High use of cholesterol-lowering statin drugs may be associated with a reduced risk for Alzheimer’s disease, a recent analysis of Medicare data suggests. However, the reduction in risk varies by type of statin as well as among patients of different ethnic backgrounds, so the findings must be confirmed in clinical trials, according to a new article published online in JAMA Neurology.
The researchers, led by Julie M. Zissimopoulos, Ph.D., of the University of Southern California-Los Angeles, examined claims data from about 400,000 Medicare beneficiaries who used statins to examine the relationship between the drugs’ use and the onset of Alzheimer’s. They studied high and low exposure to the four most commonly prescribed statin drugs: simvastatin, atorvastatin, pravastatin and rosuvastatin.
During the period studied, 2009-2013, 1.72 percent of women and 1.32 percent of men received a diagnosis of Alzheimer’s disease annually. Among the most significant findings regarding statin use were:
- High exposure to statins [defined as at least half of the days in a given year for at least two years from 2006 through 2008] was associated with a 15 percent decreased risk of Alzheimer’s for women and a 12 percent reduced risk for men, results which varied by race/ethnicity and sex.
- The average annual number of days of statin use was lower for black and Hispanic individuals than for white individuals.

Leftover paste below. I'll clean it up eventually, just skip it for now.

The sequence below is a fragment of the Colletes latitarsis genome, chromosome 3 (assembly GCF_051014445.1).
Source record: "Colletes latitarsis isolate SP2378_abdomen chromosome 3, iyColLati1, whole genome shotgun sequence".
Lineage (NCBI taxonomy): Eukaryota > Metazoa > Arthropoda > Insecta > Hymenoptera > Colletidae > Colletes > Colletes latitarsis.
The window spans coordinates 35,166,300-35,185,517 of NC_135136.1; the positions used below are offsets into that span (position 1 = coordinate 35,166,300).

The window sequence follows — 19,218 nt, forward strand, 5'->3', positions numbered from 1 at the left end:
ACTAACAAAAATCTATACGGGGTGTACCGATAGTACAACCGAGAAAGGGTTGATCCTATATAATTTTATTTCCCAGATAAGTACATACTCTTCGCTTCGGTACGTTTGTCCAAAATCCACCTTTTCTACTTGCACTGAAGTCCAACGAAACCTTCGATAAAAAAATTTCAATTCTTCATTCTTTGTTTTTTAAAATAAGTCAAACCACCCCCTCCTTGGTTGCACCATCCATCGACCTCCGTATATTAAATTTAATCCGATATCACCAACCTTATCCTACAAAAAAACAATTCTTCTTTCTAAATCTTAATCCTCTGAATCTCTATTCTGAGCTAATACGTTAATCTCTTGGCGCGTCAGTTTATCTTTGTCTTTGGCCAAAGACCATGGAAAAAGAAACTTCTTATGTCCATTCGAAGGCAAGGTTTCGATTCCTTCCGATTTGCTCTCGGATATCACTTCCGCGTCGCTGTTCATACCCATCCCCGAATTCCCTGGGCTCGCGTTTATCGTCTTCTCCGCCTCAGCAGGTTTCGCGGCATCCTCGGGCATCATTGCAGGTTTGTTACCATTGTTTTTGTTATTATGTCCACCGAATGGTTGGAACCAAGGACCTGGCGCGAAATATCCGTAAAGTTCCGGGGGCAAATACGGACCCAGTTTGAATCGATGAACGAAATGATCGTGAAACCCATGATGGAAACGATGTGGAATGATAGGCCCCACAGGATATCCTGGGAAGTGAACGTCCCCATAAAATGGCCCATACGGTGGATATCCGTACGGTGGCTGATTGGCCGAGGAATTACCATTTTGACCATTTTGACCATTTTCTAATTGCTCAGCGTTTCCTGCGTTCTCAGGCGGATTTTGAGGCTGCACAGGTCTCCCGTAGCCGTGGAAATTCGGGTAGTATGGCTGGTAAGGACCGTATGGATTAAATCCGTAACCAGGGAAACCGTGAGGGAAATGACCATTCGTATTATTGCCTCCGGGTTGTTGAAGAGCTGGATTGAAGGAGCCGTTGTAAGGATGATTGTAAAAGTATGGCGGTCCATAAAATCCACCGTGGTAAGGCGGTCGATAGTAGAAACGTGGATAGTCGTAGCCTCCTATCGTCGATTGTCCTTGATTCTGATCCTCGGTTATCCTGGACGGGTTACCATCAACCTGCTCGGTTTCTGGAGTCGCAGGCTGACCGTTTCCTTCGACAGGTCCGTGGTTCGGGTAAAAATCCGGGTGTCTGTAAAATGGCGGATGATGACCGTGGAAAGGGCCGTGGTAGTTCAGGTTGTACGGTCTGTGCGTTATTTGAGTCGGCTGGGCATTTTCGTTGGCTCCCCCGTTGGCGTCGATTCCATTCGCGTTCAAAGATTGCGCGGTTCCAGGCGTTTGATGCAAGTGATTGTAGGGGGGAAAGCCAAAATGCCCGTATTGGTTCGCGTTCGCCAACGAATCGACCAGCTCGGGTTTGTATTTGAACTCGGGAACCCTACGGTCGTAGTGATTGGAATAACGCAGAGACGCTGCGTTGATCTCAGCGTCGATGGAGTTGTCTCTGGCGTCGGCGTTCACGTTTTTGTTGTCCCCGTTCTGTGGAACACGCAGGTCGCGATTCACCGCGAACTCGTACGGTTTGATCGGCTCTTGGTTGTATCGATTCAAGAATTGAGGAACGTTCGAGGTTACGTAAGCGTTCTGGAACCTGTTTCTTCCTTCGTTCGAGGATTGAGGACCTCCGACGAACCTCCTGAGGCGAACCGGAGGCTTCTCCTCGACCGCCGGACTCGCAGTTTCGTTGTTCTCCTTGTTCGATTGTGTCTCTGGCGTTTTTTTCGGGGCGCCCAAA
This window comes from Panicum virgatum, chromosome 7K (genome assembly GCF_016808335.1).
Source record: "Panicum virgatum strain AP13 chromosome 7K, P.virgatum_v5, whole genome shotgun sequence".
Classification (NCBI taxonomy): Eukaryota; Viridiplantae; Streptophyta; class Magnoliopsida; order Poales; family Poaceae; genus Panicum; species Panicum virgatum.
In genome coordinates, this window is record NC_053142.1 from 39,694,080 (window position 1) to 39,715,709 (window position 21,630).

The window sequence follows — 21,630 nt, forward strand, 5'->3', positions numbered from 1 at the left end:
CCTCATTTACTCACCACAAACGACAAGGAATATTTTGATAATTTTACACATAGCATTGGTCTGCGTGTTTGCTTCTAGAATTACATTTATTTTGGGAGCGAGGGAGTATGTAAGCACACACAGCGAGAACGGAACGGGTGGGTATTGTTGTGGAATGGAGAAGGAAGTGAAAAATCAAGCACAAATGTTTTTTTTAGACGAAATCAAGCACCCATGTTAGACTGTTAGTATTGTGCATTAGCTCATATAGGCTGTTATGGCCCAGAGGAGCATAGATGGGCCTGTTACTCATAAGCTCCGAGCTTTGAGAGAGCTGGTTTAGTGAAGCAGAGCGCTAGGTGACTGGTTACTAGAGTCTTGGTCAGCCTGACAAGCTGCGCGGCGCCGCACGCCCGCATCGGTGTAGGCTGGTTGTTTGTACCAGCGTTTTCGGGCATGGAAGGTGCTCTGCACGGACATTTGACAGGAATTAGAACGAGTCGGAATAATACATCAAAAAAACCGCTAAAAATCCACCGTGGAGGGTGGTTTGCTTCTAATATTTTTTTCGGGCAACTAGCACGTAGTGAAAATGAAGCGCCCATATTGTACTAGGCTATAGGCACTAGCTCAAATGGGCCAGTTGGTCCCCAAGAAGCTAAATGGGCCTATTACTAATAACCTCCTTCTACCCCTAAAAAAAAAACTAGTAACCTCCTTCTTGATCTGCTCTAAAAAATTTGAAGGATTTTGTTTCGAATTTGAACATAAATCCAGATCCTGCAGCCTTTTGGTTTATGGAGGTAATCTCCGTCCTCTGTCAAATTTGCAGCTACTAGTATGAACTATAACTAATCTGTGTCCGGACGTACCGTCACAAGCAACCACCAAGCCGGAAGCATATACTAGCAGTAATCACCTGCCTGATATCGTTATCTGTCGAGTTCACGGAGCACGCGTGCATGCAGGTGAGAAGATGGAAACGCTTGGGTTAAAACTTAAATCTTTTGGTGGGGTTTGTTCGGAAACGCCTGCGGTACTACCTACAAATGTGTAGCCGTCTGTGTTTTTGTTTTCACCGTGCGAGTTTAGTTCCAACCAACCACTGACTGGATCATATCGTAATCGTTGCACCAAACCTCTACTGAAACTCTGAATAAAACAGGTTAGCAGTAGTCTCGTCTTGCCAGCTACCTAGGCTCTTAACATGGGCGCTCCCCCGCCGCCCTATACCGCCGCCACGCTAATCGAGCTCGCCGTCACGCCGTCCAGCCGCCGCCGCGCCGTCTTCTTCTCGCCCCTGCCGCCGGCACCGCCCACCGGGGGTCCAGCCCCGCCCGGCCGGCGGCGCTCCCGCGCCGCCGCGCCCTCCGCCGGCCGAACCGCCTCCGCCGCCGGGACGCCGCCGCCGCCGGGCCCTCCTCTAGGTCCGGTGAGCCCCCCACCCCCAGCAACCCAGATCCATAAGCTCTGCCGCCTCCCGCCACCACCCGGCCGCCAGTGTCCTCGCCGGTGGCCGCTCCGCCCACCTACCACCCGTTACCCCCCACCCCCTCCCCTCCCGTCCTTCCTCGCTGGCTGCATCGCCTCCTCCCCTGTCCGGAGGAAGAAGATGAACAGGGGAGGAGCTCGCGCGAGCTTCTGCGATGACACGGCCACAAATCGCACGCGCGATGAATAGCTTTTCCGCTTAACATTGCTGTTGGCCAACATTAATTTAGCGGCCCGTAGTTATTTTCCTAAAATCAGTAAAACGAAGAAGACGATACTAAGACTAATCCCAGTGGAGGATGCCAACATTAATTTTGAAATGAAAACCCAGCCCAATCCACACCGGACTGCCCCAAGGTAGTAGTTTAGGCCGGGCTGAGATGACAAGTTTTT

- Statin use was linked to lower Alzheimer’s risk for Hispanic men, white women and men, and black women; no significant difference in risk was seen for black men who had used any statin for any period of time.
- High exposure to simvastatin was associated with a lower risk for white, Hispanic and black women, as well as white and Hispanic men.
- Atorvastatin was associated with reduced Alzheimer’s risk for white, black, and Hispanic women and Hispanic men.
- Pravastatin and rosuvastatin were associated with reduced risk for white women.
The authors noted that their results do not prove a direct relationship between statin use and reduced Alzheimer’s risk, however.
“This suggests that certain patients, facing multiple, otherwise equal statin alternatives for hyperlipidemia treatment, may reduce AD [Alzheimer’s disease] risk by using a particular statin. The right statin type for the right person at the right time may provide a relatively inexpensive means to lessen the burden of AD,” the study concluded.